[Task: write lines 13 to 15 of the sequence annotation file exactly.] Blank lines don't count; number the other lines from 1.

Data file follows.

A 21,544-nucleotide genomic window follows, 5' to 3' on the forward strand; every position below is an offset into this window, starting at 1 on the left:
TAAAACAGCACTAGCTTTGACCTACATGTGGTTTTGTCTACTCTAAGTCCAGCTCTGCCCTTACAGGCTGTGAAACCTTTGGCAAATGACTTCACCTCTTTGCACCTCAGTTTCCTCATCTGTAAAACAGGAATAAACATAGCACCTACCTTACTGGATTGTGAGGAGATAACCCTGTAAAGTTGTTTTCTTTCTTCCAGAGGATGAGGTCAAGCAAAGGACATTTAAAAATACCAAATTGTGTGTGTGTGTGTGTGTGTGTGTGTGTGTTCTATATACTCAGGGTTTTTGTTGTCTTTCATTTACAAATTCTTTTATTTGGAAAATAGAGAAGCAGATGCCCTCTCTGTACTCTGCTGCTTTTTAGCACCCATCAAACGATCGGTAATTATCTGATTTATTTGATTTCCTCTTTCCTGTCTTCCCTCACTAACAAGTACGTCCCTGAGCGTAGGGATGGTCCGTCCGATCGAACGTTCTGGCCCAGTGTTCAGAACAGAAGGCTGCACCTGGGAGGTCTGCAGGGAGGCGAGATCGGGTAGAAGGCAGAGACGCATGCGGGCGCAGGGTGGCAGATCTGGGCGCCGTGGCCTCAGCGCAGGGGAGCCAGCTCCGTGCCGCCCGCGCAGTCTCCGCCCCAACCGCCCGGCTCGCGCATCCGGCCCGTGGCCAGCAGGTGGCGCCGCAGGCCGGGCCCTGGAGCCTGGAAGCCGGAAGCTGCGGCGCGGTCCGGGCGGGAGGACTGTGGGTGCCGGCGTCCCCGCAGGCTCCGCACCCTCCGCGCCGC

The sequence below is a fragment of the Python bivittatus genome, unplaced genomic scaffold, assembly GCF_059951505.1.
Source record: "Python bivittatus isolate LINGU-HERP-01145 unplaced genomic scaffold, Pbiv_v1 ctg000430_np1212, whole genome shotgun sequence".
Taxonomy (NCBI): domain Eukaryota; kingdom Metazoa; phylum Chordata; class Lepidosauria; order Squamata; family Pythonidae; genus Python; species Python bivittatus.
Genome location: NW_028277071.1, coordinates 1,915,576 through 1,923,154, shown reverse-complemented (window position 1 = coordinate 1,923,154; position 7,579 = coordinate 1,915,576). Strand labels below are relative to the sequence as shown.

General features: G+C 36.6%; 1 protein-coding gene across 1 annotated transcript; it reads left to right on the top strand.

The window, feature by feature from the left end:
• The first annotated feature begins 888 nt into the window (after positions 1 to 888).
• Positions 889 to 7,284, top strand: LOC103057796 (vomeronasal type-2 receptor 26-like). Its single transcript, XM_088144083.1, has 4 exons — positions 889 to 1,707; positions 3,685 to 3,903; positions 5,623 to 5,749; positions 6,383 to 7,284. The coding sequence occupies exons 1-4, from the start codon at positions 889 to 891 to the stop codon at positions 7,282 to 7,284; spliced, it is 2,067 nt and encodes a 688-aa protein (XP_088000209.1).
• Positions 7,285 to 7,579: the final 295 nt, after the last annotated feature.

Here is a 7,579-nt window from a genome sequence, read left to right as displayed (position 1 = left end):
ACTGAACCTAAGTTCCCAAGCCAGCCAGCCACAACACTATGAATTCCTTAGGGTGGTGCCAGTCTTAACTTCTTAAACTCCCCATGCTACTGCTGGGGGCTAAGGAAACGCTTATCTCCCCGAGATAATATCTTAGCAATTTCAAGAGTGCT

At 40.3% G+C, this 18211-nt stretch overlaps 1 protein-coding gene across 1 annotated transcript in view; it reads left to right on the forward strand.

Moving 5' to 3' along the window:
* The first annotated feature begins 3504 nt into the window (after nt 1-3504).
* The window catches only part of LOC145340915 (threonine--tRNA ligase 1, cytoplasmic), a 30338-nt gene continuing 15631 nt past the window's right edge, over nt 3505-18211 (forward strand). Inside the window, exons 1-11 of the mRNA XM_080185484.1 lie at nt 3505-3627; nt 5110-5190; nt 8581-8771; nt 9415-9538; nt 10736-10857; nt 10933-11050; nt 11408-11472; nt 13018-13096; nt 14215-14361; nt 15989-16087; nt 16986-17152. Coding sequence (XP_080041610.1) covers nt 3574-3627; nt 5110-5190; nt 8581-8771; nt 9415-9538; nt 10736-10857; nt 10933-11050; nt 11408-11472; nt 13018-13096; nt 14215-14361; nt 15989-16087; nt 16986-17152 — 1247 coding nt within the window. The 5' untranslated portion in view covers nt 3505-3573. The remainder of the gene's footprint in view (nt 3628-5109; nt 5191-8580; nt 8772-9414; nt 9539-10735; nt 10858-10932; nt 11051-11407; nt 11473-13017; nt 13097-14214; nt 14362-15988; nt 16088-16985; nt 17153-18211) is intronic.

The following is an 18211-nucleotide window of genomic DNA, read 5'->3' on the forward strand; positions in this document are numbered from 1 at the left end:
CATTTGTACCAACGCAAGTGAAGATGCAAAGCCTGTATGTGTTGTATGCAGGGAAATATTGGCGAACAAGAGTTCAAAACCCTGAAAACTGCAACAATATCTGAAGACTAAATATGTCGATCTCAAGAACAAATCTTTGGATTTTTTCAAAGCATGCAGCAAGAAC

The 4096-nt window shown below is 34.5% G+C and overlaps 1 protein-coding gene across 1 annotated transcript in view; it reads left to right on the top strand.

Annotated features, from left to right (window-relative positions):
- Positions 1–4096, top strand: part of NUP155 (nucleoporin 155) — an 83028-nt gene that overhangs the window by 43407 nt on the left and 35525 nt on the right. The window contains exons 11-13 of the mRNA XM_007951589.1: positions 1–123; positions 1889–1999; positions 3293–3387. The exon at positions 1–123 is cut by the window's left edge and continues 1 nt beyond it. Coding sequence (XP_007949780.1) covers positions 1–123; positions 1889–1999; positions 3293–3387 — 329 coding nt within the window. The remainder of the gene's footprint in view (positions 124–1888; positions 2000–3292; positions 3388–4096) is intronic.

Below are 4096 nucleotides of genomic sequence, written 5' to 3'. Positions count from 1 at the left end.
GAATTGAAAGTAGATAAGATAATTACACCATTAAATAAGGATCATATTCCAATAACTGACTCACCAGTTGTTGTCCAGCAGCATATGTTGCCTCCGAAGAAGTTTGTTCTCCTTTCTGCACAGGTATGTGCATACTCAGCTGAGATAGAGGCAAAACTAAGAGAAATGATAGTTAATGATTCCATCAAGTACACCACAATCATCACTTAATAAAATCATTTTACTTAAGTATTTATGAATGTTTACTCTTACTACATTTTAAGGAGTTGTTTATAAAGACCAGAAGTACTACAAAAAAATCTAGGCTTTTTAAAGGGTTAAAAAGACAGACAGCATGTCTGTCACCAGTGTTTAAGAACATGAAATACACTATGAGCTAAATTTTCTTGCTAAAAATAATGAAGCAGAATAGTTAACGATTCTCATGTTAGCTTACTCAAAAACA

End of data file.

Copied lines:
ACTGAACCTAAGTTCCCAAGCCAGCCAGCCACAACACTATGAATTCCTTAGGGTGGTGCCAGTCTTAACTTCTTAAACTCCCCATGCTACTGCTGGGGGCTAAGGAAACGCTTATCTCCCCGAGATAATATCTTAGCAATTTCAAGAGTGCT

At 40.3% G+C, this 18211-nt stretch overlaps 1 protein-coding gene across 1 annotated transcript in view; it reads left to right on the forward strand.

Moving 5' to 3' along the window: